It’s been a relatively slow news week here on The Machine Works Blog. It seems like everyone is a bit slow getting back to work after the holiday weekend. Everyone except for Bobcat, that is. This week, the small equipment manufacturer held an awesome press event in Atlanta and unleashed a new line of UTVs and additions to its mini ex lineup. CE Head Hancho Keith Gribbins blogged live from the event, which you can see here:
Bobcat Press Event, Day One: Launch of a new UTV line: The company released its third generation of off-road work vehicles, an 18-month synergy with Polaris (the recreational off-road vehicle innovator). The launch included four new UTVs — the 3200, 3400, 3400XL and 3450 — and these hardnosed mini work trucks have a whole new look, new engines, new suspension and a bed full of new versatile options, a cross pollination of parts and engineering with Polaris.
Bobcat Press Event, Day Two: The March of the Mini Ex:During the afternoon sessions of Bobcat’s press product launch yesterday, the Georgia heat chased editors into the shade of machine cabs. Muddy boots and sweaty shirts, this editor jumped into all four of Bobcat’s newly released compact excavators, digging red dirt alongside the industry’s biggest equipment publications and Bobcat’s top product managers at the expansive Bobcat Atlanta dealership, right near the Hartsfield-Jackson International Airport. Bobcat released four new mini and mid-sized diggers, but we’ll detail three of the new ones in this blog (saving that micro model 324 for a separate blog on Monday).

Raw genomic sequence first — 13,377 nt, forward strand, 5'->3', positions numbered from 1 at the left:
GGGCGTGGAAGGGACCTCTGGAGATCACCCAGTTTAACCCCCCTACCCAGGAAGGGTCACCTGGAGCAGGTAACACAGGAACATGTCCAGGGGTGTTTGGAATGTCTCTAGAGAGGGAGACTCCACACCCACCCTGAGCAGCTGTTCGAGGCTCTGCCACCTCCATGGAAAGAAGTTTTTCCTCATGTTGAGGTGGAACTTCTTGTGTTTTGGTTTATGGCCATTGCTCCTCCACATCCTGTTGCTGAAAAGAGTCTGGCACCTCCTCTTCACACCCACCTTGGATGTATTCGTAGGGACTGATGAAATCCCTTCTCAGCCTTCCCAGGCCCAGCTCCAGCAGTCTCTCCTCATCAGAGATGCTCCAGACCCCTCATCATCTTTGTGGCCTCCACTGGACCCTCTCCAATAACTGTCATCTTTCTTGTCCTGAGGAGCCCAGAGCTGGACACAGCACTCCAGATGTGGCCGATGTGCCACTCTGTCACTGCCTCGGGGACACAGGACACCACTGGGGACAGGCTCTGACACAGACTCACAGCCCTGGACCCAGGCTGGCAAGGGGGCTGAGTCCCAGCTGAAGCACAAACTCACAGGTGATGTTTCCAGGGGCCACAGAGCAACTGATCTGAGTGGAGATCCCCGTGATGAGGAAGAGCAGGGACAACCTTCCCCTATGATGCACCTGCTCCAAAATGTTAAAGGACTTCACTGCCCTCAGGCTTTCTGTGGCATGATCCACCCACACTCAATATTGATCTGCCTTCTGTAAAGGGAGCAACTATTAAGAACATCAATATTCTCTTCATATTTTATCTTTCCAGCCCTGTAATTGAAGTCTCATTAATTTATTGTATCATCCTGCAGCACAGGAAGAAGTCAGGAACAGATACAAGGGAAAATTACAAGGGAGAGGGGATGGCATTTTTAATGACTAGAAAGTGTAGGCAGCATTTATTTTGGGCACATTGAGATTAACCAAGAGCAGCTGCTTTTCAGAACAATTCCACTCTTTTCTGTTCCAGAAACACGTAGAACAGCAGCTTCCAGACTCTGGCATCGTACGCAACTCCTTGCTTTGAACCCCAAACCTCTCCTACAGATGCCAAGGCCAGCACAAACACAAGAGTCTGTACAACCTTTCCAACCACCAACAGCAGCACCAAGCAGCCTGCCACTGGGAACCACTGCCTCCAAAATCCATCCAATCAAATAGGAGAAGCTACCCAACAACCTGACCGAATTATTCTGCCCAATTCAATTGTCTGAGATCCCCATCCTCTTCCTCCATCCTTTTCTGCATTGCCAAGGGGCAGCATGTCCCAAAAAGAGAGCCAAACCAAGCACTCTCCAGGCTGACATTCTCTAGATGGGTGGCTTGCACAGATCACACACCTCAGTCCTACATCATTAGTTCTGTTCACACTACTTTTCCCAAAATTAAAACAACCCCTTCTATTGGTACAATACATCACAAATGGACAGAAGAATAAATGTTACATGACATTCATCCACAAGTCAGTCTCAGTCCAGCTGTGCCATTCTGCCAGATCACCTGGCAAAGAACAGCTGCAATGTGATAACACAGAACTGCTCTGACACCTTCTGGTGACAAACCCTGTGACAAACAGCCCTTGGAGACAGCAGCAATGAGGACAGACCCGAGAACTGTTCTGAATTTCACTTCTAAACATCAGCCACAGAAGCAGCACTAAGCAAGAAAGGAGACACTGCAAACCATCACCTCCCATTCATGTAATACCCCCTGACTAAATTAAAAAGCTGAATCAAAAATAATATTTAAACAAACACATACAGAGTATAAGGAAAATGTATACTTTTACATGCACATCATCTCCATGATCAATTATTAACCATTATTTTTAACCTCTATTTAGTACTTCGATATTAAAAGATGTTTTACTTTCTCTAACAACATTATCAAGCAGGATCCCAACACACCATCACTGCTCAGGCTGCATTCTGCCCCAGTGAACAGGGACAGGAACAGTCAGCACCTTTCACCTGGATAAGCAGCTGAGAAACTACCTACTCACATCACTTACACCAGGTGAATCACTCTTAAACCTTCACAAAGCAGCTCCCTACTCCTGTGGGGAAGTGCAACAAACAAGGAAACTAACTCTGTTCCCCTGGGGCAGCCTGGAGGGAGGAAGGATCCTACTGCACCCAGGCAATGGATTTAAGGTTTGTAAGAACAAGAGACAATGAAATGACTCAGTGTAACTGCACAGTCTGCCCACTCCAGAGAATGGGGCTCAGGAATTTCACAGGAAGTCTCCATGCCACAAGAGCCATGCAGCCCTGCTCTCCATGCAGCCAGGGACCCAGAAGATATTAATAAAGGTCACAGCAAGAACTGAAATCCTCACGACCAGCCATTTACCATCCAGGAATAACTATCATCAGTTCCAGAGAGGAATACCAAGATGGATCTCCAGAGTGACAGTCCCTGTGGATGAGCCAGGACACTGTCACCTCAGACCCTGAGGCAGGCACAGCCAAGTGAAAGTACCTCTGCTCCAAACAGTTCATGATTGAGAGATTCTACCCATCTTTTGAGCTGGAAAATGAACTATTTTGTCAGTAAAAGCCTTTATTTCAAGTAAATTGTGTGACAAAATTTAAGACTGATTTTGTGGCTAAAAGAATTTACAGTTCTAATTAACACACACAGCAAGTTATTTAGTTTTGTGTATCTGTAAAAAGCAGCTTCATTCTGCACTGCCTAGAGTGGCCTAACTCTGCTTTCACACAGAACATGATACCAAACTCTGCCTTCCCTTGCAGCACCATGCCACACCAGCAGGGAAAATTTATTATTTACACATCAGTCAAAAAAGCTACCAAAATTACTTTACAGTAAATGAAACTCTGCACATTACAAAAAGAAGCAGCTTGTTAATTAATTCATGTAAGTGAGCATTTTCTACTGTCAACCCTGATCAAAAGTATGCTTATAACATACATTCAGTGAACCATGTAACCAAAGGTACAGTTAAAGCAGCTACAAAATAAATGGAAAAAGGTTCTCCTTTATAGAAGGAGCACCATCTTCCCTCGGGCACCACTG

Expect more Bobcat coverage when Gribbins gets back into the office on Monday with his treasure chest of product specs and demo video footage. There were also a couple noteworthy stories this week, so be sure to check them out. As always, follow us on Twitter @compactequip. See you next week.
Strategy in a Shifting Market: FMI’s report, New Day, New Strategy: Repositioning After the Great Recession, provides a brief design and construction industry outlook for the next 12 months. The report focuses on challenges, opportunities and market drivers in the new market environment. According to the research, state budgetary shortfalls of $180 billion are estimated for 2011; a sign that constricted capital will continue to hamper growth in the nonresidential sector. At the same time, a predicted improvement in the next 12 to 18 months in the design and construction industry is driving change at the company level.
2009 LoJack Commercial Theft Study: Crooks and Criminals beware — LoJack has its eyes on you! The LoJack Corp. announced the results of its 10th annual Construction Equipment Theft Study in a report that provides valuable information on the ongoing issue of equipment theft — a problem that collectively cost owners 13,452* stolen pieces of equipment in 2009, 82 percent of which were never recovered.
Nonresidential Construction Employment Falls in May: Unfortunately for employment rates in the nonresidential construction industry, the law of gravity, “what goes up must come down,” is ringing true. After an across-the-board jobs gain in April, employment in the nation’s nonresidential construction industry fell by 4,200 jobs in May, according to June 4 employment report by the U.S. Labor Department. Since May 2009, the nonresidential building construction sector has lost 55,400 jobs, or 7.5 percent, and the employment stands at 684,300.